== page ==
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Wednesday, November 13, 2013

German Apartment Tour: Bathroom

Today we journey into the bathroom, which is the door on the right, with the vents on the top and bottom.

The good thing about German bathrooms, is that they tend to be larger than their American counterparts. If I compare our bathroom now to the one I had in my one bedroom apartment in Chicago, it is easily double the size.

The bad part is that, like almost all rooms in German apartments, they come completely unfurnished. All that's there was a shower, toilet, and sink with exposed plumbing.

So we had to purchase our bathroom furniture on our own. You can see we bought this 3-piece set, which ended up being pretty decent. They hold all of our stuff, which is good since Marco and I really don't like when the shelf below the mirror is full of toiletries. Unfortunately, we ended up with white because buying the furniture in any other color cost at least double what white cost. Oh well...

Also, the connection for the washing machine is in our bathroom. I know this sounds weird to many Americans, but in German apartments, it is common to see washing machines in people's bathrooms or kitchens. Marco had the washing machine in his old apartment in the kitchen, but this meant losing a lower cabinet. So if you have the space, I definitely think it makes a lot more sense in the bathroom.

Our shower is pretty typical American style, with a shower/tub and shower curtain. Unlike most American showers, however, this does have a removable shower head. So you can keep it mounted on the wall, like in the picture, or you can hold it in your hand. Since I am used to shower heads that are fixed on the wall, I never touch it and just leave it like you see in the picture. Marco, on the other hand, told me he never puts it on the wall, but rather showers the entire time with it in his hand. To each his own.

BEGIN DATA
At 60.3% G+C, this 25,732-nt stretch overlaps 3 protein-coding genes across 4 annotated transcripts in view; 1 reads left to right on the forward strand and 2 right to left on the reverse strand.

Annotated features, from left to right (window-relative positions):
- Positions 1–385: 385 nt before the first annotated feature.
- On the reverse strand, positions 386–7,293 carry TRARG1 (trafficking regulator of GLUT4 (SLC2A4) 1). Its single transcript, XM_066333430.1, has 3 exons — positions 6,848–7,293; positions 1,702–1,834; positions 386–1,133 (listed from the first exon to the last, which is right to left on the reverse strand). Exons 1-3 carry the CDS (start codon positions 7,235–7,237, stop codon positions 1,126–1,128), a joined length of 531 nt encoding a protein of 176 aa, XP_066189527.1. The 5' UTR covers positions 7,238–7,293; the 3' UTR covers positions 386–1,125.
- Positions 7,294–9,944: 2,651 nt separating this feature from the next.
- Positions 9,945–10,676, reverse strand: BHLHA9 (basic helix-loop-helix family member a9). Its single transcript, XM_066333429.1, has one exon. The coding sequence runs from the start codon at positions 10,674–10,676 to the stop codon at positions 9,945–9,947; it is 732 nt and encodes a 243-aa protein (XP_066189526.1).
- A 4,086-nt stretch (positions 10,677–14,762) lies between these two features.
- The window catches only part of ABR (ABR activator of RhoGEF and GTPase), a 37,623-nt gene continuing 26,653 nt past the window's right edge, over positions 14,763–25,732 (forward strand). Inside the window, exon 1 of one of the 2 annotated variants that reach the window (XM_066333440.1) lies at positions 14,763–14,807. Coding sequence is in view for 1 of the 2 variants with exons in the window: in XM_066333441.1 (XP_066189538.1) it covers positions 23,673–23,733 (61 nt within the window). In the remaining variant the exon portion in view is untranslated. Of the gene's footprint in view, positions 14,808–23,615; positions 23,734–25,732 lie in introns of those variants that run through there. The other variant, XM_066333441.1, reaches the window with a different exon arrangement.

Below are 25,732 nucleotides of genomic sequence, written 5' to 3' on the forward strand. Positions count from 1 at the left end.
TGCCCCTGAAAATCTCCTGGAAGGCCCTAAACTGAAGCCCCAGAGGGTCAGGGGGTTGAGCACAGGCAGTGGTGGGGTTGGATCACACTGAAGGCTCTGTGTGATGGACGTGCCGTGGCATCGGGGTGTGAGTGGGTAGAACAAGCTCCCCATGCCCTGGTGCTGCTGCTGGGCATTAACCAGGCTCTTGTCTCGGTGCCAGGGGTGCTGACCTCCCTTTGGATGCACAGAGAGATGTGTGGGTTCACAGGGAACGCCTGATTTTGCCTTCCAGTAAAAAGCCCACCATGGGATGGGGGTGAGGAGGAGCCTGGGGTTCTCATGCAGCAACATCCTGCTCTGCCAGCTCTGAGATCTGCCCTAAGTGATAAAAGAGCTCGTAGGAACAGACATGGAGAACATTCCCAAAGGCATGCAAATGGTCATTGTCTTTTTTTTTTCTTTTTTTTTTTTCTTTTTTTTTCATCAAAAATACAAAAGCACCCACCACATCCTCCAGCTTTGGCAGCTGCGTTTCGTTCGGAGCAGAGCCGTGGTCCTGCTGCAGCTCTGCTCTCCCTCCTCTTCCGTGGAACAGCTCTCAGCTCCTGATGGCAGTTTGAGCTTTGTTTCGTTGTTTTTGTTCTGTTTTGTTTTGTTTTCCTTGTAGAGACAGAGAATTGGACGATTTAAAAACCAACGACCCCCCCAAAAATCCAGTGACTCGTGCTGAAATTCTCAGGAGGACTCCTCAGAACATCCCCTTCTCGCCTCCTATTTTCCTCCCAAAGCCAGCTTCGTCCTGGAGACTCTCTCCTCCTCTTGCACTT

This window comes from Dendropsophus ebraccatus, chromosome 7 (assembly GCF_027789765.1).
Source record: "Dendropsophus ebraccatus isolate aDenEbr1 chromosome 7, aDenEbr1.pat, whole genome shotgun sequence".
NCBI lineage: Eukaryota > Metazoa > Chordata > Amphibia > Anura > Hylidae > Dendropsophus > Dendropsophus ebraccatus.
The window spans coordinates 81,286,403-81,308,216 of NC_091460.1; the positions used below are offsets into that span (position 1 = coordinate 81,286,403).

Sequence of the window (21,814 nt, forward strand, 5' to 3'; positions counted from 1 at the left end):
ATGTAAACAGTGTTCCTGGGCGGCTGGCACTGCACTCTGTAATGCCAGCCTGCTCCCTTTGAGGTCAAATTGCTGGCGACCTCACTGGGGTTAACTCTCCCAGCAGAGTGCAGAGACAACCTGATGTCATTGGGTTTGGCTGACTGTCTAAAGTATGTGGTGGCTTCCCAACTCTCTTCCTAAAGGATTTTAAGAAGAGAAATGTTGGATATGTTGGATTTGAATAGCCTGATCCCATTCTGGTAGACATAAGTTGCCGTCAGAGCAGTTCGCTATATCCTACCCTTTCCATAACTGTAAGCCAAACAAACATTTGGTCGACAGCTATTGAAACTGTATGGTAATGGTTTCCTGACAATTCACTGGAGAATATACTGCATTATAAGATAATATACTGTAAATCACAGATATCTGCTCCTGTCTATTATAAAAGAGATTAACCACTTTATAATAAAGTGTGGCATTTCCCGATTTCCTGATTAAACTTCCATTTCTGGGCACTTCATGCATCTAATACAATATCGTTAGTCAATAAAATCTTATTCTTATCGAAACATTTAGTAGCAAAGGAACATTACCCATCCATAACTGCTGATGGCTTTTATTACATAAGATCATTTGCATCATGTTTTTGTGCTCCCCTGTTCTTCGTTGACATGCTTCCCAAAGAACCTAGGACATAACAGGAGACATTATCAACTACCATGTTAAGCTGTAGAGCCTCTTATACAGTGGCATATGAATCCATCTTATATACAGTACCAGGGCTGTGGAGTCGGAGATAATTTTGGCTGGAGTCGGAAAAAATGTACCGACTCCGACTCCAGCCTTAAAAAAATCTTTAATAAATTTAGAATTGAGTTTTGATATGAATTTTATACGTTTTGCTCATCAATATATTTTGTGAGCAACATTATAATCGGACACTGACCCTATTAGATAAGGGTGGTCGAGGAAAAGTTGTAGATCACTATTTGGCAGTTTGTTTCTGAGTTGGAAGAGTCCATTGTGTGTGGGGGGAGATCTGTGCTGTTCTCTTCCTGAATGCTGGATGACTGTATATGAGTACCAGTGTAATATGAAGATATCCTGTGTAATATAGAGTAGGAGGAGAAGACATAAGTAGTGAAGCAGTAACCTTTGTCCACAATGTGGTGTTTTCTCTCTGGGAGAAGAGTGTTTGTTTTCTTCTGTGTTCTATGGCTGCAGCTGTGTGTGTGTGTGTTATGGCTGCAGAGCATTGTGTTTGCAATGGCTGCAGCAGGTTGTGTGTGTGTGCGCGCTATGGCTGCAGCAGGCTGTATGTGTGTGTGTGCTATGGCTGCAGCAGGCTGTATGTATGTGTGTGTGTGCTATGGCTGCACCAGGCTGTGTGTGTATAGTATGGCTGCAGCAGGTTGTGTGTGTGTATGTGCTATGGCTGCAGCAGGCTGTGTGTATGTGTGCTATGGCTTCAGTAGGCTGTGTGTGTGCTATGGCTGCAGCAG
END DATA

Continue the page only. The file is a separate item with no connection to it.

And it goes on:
1. We had had a removable shower head installed at our home in the US for almost 20 years and I can't imagine not having one. While I don't have it in my hand the whole time like your husband, it is very convenient for a thorough rinsing of the lower body. You should try it, especially since you have one! /c

  2. Soon after the Wende we were visiting some friends in their home in Thüringen just over the Bavarian border. We had been with them for several days and we felt the need for a shower. Our friend Angelika said, "Oh, you shall have one tonight. Henri needs to build a fire to heat the water." I was astounded. I also thought the on-demand water heaters at the actual sinks were cool, something I have never seen here in the US. /c

  3. Speaking of our former DDR citizens, there was a common expression you may be familiar with after the Wende among DDR residents: "die Qual der Wahl"or "the torture of the choice". Things were truly different in the times of the DDR and you had few if any choices for a lot of products. When I actually did get to take my shower, I was surprised to find about a dozen different Duschgel (shower gel) varieties on the rim of the bathtub. I guess going from nothing to abundance was quite an experience. When they visited us shortly thereafter we took them to a typical, local grocery store and Henri just walked up and down the aisles shaking his head while muttering, "Too much...too much". /c


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